"So you're from Mexico right?"
"What is the food in Cuba like?"
"Mmm Ecuador, is that in Africa?"
I come from a country that is part of a much bigger region: Latin America. Although we share a lot of cultural traits and customs, each one of the 20 countries in this region is unique. However, when I moved to Claremont, I encountered a lack of knowledge about my region and the differences among each Latin American identity.
Because some of us have similar physical traits and speak with similar accents, people tend to relate our identities and think we all come from Latin America: the one-culture country. However, the truth is, the differences between all Latin American countries are countless.
Most of us speak the same language and could technically understand each other, but even Spanish is unique to each country. In fact, within each country, the local vernaculars are different from one another. The accents that people living in coastal areas have is completely different from that of those living in the inland regions.
The food, the music, the holidays… they are all different! This time of year, you could be in Mexico celebrating el Dia de los Muertos, while in Ecuador people are celebrating their National Flag Day and in Peru people are commemorating the Purple Christ Holiday (when their biggest earthquake hit the country but did not destroy a purple painting of Jesus).
Finally, ceviche: a typical Latin American seafood dish, is prepared completely differently in every country. I dare you to try each!
Being aware of everyone's identities without automatically putting people with similar traits into bigger categories is important, and has helped me not only to be more aware of my unique Latin American identity as an Ecuadorian, but also to be mindful of other regions and their countries' unique values and cultures.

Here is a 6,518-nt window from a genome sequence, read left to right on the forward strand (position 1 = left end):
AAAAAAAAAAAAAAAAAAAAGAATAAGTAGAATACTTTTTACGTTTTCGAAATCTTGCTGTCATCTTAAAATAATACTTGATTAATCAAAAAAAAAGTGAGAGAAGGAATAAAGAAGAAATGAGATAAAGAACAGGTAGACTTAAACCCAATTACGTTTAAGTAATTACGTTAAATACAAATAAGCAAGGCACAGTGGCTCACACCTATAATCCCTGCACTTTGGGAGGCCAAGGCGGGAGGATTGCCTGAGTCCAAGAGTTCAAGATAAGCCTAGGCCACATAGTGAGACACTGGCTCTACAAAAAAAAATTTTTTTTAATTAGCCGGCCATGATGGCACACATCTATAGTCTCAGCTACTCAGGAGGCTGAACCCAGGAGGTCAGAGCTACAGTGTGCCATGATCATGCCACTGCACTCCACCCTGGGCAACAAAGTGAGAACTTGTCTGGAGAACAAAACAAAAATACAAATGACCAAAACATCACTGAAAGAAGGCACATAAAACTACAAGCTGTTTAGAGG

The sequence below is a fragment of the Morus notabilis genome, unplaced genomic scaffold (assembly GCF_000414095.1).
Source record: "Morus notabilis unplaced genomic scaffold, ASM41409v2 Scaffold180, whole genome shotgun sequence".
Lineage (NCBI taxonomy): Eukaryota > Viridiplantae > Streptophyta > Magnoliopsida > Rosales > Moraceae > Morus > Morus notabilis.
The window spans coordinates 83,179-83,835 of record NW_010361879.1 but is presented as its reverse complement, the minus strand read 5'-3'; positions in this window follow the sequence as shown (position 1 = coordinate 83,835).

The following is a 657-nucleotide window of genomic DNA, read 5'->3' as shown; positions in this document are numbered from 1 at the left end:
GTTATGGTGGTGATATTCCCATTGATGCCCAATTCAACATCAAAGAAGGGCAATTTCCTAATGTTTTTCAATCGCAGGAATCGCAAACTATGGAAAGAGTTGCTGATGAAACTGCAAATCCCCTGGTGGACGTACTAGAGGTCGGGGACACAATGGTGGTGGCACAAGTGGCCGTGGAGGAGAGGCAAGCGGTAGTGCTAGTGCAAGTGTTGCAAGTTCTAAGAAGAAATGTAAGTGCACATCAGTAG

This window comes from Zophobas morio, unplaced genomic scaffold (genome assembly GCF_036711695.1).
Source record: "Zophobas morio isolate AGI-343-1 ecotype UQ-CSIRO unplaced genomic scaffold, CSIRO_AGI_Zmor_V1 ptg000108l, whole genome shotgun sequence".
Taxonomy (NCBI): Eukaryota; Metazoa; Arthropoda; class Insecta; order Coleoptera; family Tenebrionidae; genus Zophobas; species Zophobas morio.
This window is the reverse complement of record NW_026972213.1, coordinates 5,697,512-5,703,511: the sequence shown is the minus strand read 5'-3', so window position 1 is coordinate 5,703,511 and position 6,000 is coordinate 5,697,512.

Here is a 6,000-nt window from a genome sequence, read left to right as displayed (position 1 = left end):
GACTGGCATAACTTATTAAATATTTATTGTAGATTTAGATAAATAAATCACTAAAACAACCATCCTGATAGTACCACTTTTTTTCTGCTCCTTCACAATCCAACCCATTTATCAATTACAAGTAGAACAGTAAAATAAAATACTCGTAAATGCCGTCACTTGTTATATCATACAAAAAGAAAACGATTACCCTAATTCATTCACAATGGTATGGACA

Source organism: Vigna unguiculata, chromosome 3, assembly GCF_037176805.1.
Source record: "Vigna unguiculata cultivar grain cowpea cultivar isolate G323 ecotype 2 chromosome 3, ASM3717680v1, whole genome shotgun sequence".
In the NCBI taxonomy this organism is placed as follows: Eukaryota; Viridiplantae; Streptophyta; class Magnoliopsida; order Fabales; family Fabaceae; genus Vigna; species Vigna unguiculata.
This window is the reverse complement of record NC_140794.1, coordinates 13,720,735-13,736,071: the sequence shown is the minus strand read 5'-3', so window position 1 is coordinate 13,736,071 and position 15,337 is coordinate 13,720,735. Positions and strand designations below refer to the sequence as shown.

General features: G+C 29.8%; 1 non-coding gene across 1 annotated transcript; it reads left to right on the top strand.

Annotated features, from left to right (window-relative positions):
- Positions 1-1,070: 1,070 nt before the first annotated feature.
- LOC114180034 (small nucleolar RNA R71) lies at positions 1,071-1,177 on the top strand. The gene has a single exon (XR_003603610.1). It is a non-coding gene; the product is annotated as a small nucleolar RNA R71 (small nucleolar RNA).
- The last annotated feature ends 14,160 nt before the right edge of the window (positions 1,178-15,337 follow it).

-Valentina Emanuele PO'20
After more than a year in the US, I realize how differently people express their emotions here.
When my friends saw me after two months of summer break, they ran to me to give me big hugs and told me how much they missed me. When I told my spib that I received a disappointing grade for my paper, a deeply worried look appeared on her face and she grabbed my hand and told me, “I am so so sorry to hear that.” Direct expressions of emotions are everywhere around me: the body gestures, the “perfect”, the “so much”, and the “I love you” constitute the essence of social interactions here in the US.
Coming from a high-context culture like China, I am not used to such upfront expressions. Our emotions are delivered in more subtle and indirect ways. In one classic Chinese pop song, the singer sings “look how beautiful the moon is tonight” to a girl he likes instead of saying directly, “You look gorgeous tonight and I am falling in love with you.” We tend to project our emotions to some external things, for example, the moon in this case, flowers, sunshine, or even a delicious dish we are sharing with people.
However, I realize if I don’t express my emotions directly in a low-context culture here, there will sometimes be negative outcomes. First, not being expressive can make people upset. For example, people will say “you never really say ‘thank you’ to me. Have I not done enough?” Second, failure in expressing directly sometimes makes people question what I mean: “Do you really think this is a good idea for our project?” or “How do you really feel about our relationship?”
Knowing that these differences exist help me better navigate my interpersonal relationships, especially intercultural ones. However, we need to be mindful that even though general cultural difference in emotional expression exists, different individuals still have their own ways of expression and we should not assume before we further get to the persons for the benefit of a healthy relationship.
ISMP community members will be posting blogs and other media regularly!